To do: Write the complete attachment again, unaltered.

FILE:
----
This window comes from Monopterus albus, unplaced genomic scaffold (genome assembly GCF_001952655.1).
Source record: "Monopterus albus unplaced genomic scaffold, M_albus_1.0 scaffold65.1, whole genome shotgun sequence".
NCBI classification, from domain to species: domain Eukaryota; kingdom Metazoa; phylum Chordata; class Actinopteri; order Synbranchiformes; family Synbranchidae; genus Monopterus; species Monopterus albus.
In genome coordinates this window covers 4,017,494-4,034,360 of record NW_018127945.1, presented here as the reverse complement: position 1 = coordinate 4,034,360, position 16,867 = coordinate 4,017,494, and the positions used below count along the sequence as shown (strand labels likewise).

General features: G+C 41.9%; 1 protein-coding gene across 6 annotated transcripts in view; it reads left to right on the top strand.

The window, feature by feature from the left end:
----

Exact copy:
This window comes from Monopterus albus, unplaced genomic scaffold (genome assembly GCF_001952655.1).
Source record: "Monopterus albus unplaced genomic scaffold, M_albus_1.0 scaffold65.1, whole genome shotgun sequence".
NCBI classification, from domain to species: domain Eukaryota; kingdom Metazoa; phylum Chordata; class Actinopteri; order Synbranchiformes; family Synbranchidae; genus Monopterus; species Monopterus albus.
In genome coordinates this window covers 4,017,494-4,034,360 of record NW_018127945.1, presented here as the reverse complement: position 1 = coordinate 4,034,360, position 16,867 = coordinate 4,017,494, and the positions used below count along the sequence as shown (strand labels likewise).

General features: G+C 41.9%; 1 protein-coding gene across 6 annotated transcripts in view; it reads left to right on the top strand.

The window, feature by feature from the left end: